Workers Comp Survivor BenefitsA common question clients ask, after the death of a spouse who was receiving Worker’s Compensation Benefits, is whether or not they are entitled to Workers Comp Survivor Benefits.  There are certain eligibility requirements that must be met.  The amount of benefits that may be received will also depend, in part, on the circumstances surrounding the spouse’s death.  However, a Worker’s Compensation attorney can guide you through these issues and make sure you receive the benefits to which you are entitled.
Eligibility for survivor benefits
If your spouse died on the job, as the result of a workplace injury, the death must be reported to the Division of Workers’ Compensation, by the employer, within 30 days.  At that point, the Division will provide information to the surviving dependents regarding their legal rights.  If the employer fails to report the death within that time, it may be necessary to notify the Fraud and Noncompliance Unit, to determine how to proceed.
When can a surviving spouse be entitled to benefits?
When an employee, who has suffered a work injury covered by Workers’ Compensation, dies, certain individuals surviving that employee may be entitled to benefits.  This is true in the following situations:

  • When the employee dies as a result of the work-related injury
  • When the employee is still employable after the work related injury, but suffers a compensable permanent partial disability at work and subsequently dies from a cause unrelated to the work injury
  • When the employee suffers permanent total disability from a work related injury and then dies from a cause unrelated to the work injury.

What type of benefits are available?
The type of benefits that are available depend on whether or not the employee died while on the job.    If the employee dies as a result of a work-related injury or accident, the surviving spouse and/or dependent children, are entitled to weekly benefits from the employer or its insurer.  In Missouri, the weekly death benefit is usually 66 2/3 % of the employee’s average weekly wage for the year preceding the fatal injury.  This is subject to any maximum amounts established by law.  The employer is also responsible for paying up to $5,000 in funeral expenses.  On the other hand, if the cause of your spouse’s death is unrelated to his workplace injury, then the survivors are only entitled to any accrued benefits to which the deceased employee was entitled.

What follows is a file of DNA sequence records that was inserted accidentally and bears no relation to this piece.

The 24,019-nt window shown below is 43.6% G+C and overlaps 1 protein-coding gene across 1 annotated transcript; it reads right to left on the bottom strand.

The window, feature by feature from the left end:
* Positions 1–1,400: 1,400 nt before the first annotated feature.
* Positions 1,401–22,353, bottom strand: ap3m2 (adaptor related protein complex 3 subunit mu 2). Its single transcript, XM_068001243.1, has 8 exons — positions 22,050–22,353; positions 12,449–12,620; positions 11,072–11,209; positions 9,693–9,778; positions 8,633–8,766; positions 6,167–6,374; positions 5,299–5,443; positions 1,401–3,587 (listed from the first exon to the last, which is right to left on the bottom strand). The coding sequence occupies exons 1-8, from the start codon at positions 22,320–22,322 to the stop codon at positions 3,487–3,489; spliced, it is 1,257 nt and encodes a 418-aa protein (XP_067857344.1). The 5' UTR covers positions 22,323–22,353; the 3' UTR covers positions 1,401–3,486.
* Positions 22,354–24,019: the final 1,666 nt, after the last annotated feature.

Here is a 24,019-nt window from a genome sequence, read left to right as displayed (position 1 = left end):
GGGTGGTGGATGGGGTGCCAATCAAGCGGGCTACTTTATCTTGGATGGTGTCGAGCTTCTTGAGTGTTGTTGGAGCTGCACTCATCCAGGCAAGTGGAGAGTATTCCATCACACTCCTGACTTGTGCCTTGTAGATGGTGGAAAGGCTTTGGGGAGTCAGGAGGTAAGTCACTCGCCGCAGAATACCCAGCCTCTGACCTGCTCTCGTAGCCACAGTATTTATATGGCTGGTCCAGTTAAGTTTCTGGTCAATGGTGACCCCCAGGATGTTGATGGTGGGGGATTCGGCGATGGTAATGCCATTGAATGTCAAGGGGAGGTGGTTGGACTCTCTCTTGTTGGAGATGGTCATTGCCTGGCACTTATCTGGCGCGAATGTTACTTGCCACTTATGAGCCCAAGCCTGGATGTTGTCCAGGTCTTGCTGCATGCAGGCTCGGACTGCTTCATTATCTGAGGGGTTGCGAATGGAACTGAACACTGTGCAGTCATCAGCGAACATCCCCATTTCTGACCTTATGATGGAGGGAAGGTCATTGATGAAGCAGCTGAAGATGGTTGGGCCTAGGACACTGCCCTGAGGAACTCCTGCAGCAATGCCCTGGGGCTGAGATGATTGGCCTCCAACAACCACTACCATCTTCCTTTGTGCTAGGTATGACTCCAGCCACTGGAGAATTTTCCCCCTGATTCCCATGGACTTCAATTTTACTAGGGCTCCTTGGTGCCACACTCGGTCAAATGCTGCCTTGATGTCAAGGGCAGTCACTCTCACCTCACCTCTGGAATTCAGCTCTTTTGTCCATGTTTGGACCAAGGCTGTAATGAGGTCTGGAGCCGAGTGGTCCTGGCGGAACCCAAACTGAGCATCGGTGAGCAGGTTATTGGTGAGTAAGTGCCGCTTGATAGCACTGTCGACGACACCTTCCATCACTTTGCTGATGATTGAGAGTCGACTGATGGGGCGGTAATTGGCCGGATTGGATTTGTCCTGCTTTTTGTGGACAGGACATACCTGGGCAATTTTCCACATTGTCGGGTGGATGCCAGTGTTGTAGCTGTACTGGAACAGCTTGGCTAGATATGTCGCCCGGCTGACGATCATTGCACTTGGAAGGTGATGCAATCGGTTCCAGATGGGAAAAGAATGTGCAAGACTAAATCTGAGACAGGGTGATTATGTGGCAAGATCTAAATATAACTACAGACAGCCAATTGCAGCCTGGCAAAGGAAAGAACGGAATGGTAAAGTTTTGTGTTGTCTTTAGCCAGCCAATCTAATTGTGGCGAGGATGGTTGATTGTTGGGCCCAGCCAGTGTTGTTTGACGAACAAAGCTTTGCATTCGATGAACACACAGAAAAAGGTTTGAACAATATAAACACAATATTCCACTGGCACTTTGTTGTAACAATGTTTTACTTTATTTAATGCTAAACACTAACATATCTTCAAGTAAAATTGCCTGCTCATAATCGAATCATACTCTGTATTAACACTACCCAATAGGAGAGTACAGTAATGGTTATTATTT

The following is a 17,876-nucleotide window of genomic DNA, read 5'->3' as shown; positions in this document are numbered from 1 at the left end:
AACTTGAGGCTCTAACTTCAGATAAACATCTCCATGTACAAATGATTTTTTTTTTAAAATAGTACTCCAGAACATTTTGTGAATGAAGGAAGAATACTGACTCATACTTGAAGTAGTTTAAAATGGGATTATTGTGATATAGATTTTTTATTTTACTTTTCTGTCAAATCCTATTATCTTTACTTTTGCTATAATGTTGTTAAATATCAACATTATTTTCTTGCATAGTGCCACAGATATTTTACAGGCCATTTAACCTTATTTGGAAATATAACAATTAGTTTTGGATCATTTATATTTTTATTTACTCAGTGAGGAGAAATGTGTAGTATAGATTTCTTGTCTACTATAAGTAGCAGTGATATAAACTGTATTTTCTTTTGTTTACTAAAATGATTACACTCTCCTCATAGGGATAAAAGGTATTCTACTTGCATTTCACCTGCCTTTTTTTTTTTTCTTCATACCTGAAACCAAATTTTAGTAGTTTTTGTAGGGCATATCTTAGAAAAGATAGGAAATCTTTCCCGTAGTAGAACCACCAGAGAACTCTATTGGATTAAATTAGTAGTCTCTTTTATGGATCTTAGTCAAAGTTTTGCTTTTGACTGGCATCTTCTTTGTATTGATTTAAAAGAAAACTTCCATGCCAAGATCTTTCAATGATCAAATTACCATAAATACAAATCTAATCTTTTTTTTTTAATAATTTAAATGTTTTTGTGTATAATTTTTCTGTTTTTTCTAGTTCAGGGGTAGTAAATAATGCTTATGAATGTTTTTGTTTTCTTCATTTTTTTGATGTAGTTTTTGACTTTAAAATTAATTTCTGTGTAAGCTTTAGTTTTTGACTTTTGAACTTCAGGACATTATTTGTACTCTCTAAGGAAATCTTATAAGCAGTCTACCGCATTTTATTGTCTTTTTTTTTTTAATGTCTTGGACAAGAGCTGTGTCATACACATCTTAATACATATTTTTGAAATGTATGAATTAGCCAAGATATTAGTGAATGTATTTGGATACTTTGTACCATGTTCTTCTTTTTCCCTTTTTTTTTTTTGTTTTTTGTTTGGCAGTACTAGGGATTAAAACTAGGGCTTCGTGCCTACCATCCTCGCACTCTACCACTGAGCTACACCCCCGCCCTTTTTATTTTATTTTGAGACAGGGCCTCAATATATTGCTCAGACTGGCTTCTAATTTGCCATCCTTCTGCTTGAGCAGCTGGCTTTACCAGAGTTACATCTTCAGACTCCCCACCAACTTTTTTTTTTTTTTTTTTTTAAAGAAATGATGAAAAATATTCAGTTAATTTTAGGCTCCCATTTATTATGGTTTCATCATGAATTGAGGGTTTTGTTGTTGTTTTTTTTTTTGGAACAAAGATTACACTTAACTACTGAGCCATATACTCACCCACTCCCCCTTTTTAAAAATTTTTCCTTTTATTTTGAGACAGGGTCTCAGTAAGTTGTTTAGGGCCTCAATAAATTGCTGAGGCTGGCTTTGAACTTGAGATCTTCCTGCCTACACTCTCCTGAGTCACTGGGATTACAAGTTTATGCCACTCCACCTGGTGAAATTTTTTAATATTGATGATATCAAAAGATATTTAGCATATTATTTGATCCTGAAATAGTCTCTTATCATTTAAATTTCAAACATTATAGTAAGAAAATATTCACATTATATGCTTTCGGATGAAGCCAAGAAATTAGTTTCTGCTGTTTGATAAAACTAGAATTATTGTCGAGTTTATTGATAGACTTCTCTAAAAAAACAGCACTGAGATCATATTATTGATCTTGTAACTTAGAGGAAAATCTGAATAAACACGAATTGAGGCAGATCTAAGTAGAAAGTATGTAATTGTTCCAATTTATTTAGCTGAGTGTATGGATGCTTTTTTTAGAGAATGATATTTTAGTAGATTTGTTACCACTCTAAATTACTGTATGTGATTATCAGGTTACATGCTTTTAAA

As every state has its own Workers’ Compensation laws, there are some differences between states.  In Arkansas, when an employee dies as a result of a work-related accident, his or her dependents may receive workers’ comp benefits, including a one-time funeral expense payment up to $6,000. A widowed spouse, with no dependent children, is usually entitled to 35% of the spouse’s average weekly wage until that spouse’s death or remarriage. If there are also dependent children, the benefit rises to either 50 percent of the worker’s average weekly wage, or to the maximum compensation rate, depending on the number of children.
Benefits for permanent total disability
In Missouri, the state Supreme Court decided in 2007 that, in some cases, the survivors of a deceased employee who was receiving benefits for a permanent total disability, could continue to receive those weekly payments, even after the employee’s death.  However, the state legislature rejected the ruling and passed a bill the following year that said the payment of permanent total disability benefits of an injured employee terminates on the date of the injured employee’s death.
If you have questions regarding survivor benefits, or any other Workers’ Compensation concerns, call the Cottrell Law Office at (888) 433-4861.

Author Photo

Wesley Cottrell

Wes Cottrell earned his B.A. from Pittsburg State University in 1981 and his J.D. from the Washburn University School of Law in Topeka, Kansas in 1985. He was admitted to practice law in Kansas in 1986, in Missouri in 1987, in Arkansas in 1989, and Oklahoma in 1993. He is licensed to practice law in the United States District Court for the District of Kansas, eastern Arkansas, western Arkansas, and western Missouri. He was Deputy Prosecuting Attorney in Crawford County, Kansas from 1987-1989.

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